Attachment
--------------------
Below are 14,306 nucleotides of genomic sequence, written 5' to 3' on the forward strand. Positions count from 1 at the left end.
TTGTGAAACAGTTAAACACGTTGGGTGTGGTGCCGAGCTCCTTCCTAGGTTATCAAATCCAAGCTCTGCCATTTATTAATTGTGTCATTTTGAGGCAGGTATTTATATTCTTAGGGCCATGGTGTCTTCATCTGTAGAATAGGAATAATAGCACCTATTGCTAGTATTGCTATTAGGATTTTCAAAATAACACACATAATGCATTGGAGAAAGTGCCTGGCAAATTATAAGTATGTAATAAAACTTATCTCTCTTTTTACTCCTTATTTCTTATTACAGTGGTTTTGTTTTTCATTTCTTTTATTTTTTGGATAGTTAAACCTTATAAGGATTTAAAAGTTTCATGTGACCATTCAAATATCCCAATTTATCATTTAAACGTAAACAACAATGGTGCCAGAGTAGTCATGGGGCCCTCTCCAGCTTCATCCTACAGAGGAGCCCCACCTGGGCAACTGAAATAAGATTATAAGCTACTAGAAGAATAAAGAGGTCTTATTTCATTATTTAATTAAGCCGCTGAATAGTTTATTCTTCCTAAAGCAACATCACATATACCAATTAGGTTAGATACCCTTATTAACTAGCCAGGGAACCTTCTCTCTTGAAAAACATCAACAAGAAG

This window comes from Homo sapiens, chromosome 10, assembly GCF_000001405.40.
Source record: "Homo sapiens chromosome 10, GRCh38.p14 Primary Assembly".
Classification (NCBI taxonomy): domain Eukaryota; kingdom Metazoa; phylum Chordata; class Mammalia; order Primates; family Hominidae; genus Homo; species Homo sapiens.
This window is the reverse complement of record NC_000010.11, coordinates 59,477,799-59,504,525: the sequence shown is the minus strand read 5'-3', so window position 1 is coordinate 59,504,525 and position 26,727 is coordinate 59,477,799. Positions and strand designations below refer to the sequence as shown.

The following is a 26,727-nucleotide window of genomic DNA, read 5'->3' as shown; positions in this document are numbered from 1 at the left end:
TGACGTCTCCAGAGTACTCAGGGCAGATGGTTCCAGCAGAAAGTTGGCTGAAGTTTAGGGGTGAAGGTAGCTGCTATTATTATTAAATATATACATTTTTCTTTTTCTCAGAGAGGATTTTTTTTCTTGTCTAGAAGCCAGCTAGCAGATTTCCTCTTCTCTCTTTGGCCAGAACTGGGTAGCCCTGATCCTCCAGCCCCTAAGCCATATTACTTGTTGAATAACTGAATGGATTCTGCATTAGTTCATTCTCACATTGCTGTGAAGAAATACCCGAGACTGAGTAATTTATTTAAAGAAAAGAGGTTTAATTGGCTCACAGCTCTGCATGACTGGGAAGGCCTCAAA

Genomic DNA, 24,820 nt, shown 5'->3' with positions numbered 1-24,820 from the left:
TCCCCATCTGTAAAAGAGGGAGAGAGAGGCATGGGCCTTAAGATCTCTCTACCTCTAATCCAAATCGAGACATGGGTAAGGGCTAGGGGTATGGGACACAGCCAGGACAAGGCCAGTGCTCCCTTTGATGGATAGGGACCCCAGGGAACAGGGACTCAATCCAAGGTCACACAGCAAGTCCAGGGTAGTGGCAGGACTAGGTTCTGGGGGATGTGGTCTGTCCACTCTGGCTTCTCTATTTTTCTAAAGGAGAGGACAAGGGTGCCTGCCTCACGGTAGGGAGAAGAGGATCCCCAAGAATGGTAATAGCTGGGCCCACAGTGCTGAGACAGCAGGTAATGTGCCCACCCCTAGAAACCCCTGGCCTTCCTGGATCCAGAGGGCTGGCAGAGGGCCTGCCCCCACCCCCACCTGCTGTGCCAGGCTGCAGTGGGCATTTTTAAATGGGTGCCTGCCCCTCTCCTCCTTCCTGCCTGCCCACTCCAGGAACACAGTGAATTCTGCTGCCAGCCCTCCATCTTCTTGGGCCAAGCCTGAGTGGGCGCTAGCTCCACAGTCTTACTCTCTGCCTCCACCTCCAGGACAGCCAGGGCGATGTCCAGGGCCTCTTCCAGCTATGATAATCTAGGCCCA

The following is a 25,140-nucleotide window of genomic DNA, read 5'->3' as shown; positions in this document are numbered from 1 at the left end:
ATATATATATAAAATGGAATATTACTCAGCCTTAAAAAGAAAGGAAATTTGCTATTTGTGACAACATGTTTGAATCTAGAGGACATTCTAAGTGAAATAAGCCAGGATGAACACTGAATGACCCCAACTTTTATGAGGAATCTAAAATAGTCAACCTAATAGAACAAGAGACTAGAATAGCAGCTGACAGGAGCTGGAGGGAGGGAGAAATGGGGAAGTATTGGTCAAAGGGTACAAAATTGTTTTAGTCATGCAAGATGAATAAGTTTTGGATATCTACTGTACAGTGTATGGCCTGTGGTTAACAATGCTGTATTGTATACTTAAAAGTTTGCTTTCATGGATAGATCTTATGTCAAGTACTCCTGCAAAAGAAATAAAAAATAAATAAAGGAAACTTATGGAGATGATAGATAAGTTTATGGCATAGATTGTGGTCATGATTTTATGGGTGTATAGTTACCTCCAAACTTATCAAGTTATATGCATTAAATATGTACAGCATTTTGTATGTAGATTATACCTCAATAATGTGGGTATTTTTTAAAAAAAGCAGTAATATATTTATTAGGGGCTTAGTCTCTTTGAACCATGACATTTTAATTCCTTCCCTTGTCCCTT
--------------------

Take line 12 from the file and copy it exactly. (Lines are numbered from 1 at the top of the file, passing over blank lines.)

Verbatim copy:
ATATATATATAAAATGGAATATTACTCAGCCTTAAAAAGAAAGGAAATTTGCTATTTGTGACAACATGTTTGAATCTAGAGGACATTCTAAGTGAAATAAGCCAGGATGAACACTGAATGACCCCAACTTTTATGAGGAATCTAAAATAGTCAACCTAATAGAACAAGAGACTAGAATAGCAGCTGACAGGAGCTGGAGGGAGGGAGAAATGGGGAAGTATTGGTCAAAGGGTACAAAATTGTTTTAGTCATGCAAGATGAATAAGTTTTGGATATCTACTGTACAGTGTATGGCCTGTGGTTAACAATGCTGTATTGTATACTTAAAAGTTTGCTTTCATGGATAGATCTTATGTCAAGTACTCCTGCAAAAGAAATAAAAAATAAATAAAGGAAACTTATGGAGATGATAGATAAGTTTATGGCATAGATTGTGGTCATGATTTTATGGGTGTATAGTTACCTCCAAACTTATCAAGTTATATGCATTAAATATGTACAGCATTTTGTATGTAGATTATACCTCAATAATGTGGGTATTTTTTAAAAAAAGCAGTAATATATTTATTAGGGGCTTAGTCTCTTTGAACCATGACATTTTAATTCCTTCCCTTGTCCCTT